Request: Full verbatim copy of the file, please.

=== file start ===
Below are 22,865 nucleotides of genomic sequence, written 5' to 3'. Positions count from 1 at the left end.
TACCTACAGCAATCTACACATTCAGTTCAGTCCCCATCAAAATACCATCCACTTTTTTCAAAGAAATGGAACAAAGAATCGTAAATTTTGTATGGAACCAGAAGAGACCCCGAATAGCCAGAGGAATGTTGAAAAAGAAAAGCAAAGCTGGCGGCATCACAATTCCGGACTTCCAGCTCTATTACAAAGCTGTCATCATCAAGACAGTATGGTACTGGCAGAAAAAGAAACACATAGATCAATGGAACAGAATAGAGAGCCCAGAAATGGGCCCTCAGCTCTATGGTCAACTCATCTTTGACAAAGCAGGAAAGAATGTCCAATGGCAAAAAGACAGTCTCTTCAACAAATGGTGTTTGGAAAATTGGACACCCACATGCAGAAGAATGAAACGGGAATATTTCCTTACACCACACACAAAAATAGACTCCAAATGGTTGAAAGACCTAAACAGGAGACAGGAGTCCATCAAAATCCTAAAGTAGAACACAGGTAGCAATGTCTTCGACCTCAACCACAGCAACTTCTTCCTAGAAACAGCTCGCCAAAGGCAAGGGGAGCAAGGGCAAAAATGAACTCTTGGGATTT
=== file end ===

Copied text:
Below are 22,865 nucleotides of genomic sequence, written 5' to 3'. Positions count from 1 at the left end.
TACCTACAGCAATCTACACATTCAGTTCAGTCCCCATCAAAATACCATCCACTTTTTTCAAAGAAATGGAACAAAGAATCGTAAATTTTGTATGGAACCAGAAGAGACCCCGAATAGCCAGAGGAATGTTGAAAAAGAAAAGCAAAGCTGGCGGCATCACAATTCCGGACTTCCAGCTCTATTACAAAGCTGTCATCATCAAGACAGTATGGTACTGGCAGAAAAAGAAACACATAGATCAATGGAACAGAATAGAGAGCCCAGAAATGGGCCCTCAGCTCTATGGTCAACTCATCTTTGACAAAGCAGGAAAGAATGTCCAATGGCAAAAAGACAGTCTCTTCAACAAATGGTGTTTGGAAAATTGGACACCCACATGCAGAAGAATGAAACGGGAATATTTCCTTACACCACACACAAAAATAGACTCCAAATGGTTGAAAGACCTAAACAGGAGACAGGAGTCCATCAAAATCCTAAAGTAGAACACAGGTAGCAATGTCTTCGACCTCAACCACAGCAACTTCTTCCTAGAAACAGCTCGCCAAAGGCAAGGGGAGCAAGGGCAAAAATGAACTCTTGGGATTT